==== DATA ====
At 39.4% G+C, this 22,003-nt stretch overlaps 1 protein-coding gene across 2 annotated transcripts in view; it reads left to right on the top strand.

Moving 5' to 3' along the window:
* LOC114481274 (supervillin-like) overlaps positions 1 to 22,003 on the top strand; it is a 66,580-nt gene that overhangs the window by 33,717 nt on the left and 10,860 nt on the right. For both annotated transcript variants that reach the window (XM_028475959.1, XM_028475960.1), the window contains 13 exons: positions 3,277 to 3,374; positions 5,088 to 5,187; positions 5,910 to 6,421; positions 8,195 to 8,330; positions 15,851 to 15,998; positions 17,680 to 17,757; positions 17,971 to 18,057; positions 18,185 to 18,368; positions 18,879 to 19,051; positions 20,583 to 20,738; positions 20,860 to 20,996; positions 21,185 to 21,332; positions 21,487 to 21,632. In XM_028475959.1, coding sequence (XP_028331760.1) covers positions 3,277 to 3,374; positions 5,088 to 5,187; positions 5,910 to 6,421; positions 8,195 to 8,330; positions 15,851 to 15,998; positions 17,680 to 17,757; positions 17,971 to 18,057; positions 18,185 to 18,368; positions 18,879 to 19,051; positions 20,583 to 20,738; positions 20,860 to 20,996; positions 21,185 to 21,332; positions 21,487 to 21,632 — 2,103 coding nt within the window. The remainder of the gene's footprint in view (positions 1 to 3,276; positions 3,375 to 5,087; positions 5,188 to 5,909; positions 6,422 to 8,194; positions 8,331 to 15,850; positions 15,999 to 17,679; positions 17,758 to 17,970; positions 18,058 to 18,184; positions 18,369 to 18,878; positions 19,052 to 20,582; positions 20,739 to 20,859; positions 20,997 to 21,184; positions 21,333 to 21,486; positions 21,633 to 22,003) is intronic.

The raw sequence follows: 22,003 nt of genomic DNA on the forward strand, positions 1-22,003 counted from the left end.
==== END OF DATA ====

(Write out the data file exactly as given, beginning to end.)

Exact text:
At 39.4% G+C, this 22,003-nt stretch overlaps 1 protein-coding gene across 2 annotated transcripts in view; it reads left to right on the top strand.

Moving 5' to 3' along the window:
* LOC114481274 (supervillin-like) overlaps positions 1 to 22,003 on the top strand; it is a 66,580-nt gene that overhangs the window by 33,717 nt on the left and 10,860 nt on the right. For both annotated transcript variants that reach the window (XM_028475959.1, XM_028475960.1), the window contains 13 exons: positions 3,277 to 3,374; positions 5,088 to 5,187; positions 5,910 to 6,421; positions 8,195 to 8,330; positions 15,851 to 15,998; positions 17,680 to 17,757; positions 17,971 to 18,057; positions 18,185 to 18,368; positions 18,879 to 19,051; positions 20,583 to 20,738; positions 20,860 to 20,996; positions 21,185 to 21,332; positions 21,487 to 21,632. In XM_028475959.1, coding sequence (XP_028331760.1) covers positions 3,277 to 3,374; positions 5,088 to 5,187; positions 5,910 to 6,421; positions 8,195 to 8,330; positions 15,851 to 15,998; positions 17,680 to 17,757; positions 17,971 to 18,057; positions 18,185 to 18,368; positions 18,879 to 19,051; positions 20,583 to 20,738; positions 20,860 to 20,996; positions 21,185 to 21,332; positions 21,487 to 21,632 — 2,103 coding nt within the window. The remainder of the gene's footprint in view (positions 1 to 3,276; positions 3,375 to 5,087; positions 5,188 to 5,909; positions 6,422 to 8,194; positions 8,331 to 15,850; positions 15,999 to 17,679; positions 17,758 to 17,970; positions 18,058 to 18,184; positions 18,369 to 18,878; positions 19,052 to 20,582; positions 20,739 to 20,859; positions 20,997 to 21,184; positions 21,333 to 21,486; positions 21,633 to 22,003) is intronic.

The raw sequence follows: 22,003 nt of genomic DNA on the forward strand, positions 1-22,003 counted from the left end.